At times, Clinton seems aware of that danger. “You know, sometimes people hear only half the message, and I regret that if that’s what happened,” Clinton said in a press conference Thursday. His words referred to his changed policy toward Haitian refugees, but could have equally well covered a host of other issues.

For example, in the third presidential debate, Clinton was asked whether he would pledge not to raise taxes on middle-class Americans. He mentioned the new programs he would like to enact and said:

“I will not raise taxes on the middle class to pay for these programs. If the money does not come in there to pay for these programs, we will cut other government spending, or we will slow down the phase-in of the programs. I am not going to raise taxes on the middle class to pay for these programs.”


As Clinton probably knew and perhaps intended, most voters watching the debate paid most attention to the words “I will not raise taxes on the middle class.” But when reporters pressed the point the next day, his spokesmen put their emphasis on the caveat “for these programs.” Clinton would not raise middle-class taxes to pay for his new programs, they said, but might do so to reduce the overall deficit if that were necessary. It now appears likely to be.

Clinton’s stand on Haitian refugees provides another example. He first addressed the issue during a call-in session on NBC’s “Today” program last June. Asked what he would do about the Haitians, he said: “I wouldn’t return the Haitian boat people, the immigrants, until some shred of democracy was restored there. I think those people are political refugees.” Returning immigrants is a valid step “only if you believe they are economic refugees,” Clinton said.

Many Haitians took that statement--and subsequent pronouncements--as a blanket declaration that all Haitian immigrants were political refugees deserving of asylum in the United States. But in announcing Thursday that he would, for now, keep intact the policy of returning Haitian boats, Clinton put a very different gloss on his words.

Asked if he regretted that his words had led to a massive stockpiling of boats along Haiti’s coast, Clinton said, “I said many times, from the spring all the way through November, that that would be a mistake because people who didn’t qualify as refugees still should not be here.”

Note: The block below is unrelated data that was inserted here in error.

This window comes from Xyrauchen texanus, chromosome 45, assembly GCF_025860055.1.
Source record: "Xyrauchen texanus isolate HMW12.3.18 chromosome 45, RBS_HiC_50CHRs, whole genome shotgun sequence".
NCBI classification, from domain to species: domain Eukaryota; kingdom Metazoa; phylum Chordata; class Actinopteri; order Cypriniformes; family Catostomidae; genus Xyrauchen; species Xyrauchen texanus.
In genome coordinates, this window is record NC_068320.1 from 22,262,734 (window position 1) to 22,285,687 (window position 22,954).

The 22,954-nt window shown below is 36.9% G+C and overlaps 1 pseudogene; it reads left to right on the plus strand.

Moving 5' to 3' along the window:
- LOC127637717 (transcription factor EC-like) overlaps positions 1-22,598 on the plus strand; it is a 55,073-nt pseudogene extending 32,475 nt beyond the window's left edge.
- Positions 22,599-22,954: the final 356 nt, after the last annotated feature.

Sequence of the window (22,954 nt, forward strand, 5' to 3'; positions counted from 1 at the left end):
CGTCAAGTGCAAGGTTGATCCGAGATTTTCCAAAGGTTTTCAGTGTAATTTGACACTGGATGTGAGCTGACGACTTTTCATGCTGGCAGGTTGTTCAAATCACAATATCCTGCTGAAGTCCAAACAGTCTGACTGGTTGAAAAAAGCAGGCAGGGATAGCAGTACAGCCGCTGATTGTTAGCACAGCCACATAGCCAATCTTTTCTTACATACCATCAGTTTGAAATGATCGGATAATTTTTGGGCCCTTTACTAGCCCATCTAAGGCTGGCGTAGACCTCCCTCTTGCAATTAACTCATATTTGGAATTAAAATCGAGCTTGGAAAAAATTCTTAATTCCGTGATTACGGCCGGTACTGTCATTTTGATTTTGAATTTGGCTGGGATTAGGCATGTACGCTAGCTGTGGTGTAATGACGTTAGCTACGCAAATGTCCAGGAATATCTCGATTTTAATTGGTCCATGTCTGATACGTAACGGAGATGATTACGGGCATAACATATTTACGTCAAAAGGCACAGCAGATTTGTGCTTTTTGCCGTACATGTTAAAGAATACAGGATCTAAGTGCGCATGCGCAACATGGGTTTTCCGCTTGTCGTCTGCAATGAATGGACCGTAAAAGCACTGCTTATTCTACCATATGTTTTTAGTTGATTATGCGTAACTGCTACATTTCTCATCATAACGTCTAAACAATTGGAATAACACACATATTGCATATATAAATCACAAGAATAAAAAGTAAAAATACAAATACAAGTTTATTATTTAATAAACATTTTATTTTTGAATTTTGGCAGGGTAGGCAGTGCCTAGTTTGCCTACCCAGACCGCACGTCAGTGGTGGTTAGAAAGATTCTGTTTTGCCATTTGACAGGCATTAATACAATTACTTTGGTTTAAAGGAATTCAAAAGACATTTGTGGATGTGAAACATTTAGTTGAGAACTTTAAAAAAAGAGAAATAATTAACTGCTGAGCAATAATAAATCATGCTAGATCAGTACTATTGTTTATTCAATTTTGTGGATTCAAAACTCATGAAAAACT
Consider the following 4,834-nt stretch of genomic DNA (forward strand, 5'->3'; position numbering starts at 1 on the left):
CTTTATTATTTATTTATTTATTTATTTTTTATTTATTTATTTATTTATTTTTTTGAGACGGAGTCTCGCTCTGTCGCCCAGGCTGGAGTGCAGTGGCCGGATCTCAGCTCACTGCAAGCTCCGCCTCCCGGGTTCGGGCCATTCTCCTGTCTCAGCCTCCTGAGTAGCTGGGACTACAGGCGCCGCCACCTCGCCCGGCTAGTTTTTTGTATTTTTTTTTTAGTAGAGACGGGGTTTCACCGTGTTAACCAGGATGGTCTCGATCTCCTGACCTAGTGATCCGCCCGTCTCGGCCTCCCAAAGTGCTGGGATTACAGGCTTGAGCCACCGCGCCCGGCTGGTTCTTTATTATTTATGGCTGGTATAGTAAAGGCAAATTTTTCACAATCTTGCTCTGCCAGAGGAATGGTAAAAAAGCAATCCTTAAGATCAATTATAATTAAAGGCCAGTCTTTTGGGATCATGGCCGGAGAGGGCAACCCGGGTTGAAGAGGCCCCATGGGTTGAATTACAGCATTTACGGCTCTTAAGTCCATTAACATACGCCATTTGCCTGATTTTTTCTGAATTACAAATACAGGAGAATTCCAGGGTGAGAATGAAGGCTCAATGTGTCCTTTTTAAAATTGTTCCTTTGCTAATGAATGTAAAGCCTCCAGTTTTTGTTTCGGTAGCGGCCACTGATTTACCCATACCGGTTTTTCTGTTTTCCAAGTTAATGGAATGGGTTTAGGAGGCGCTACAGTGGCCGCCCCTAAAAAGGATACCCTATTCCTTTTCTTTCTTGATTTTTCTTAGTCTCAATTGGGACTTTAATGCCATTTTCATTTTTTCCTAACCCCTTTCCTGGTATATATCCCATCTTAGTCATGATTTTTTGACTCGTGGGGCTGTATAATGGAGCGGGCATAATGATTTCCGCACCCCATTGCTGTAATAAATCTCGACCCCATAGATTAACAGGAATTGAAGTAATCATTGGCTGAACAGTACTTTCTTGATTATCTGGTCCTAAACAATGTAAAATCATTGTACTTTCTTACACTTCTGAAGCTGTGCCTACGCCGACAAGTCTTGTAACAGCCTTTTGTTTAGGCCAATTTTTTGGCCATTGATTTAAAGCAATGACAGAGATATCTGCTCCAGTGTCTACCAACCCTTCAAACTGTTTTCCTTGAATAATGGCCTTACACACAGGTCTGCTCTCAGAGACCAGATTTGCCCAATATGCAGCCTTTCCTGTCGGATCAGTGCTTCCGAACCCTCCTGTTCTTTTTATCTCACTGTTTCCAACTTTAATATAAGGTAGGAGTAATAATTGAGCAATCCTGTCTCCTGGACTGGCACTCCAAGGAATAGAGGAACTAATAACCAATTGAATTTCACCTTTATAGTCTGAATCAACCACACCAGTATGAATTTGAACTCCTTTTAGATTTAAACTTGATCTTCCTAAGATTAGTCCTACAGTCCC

That answer displays another aspect of Clinton’s style: Like most successful politicians, he almost never admits error on matters large or small.

He is the sort of person who, when chided during a recent television interview about eating “junk food” at McDonald’s responded: “No, no. I don’t necessarily consider McDonald’s junk food. You know, they have chicken sandwiches, they have salads . . . I don’t plead guilty to that.”


And sometimes, as he insists that his words have been misinterpreted, Clinton’s fervor leads him to denials of clear truths.

Thursday, a reporter asked Clinton when his economic plan will be ready, noting that “we were originally led to believe that you’d have an outline to Congress even before the inauguration.”

“Well, I don’t know who led you to believe that, but I’m the only one who’s authorized to talk about that,” Clinton replied.

In fact, Clinton said on Nov. 19 that “I would attempt to close the loops on the details of our (economic) policy in advance of being sworn in.”

In Clinton’s eyes, the fact that he said he would attempt to do so makes the statement clearly different from a promise that he would do so, but the distinction is one that few press accounts of his remark emphasized.

Back in Arkansas, most voters have grown used to all this. Clinton aides can only hope that Americans at large will grow accustomed as well. “It’s a long-range goal of Clinton’s communications strategy,” the senior adviser said.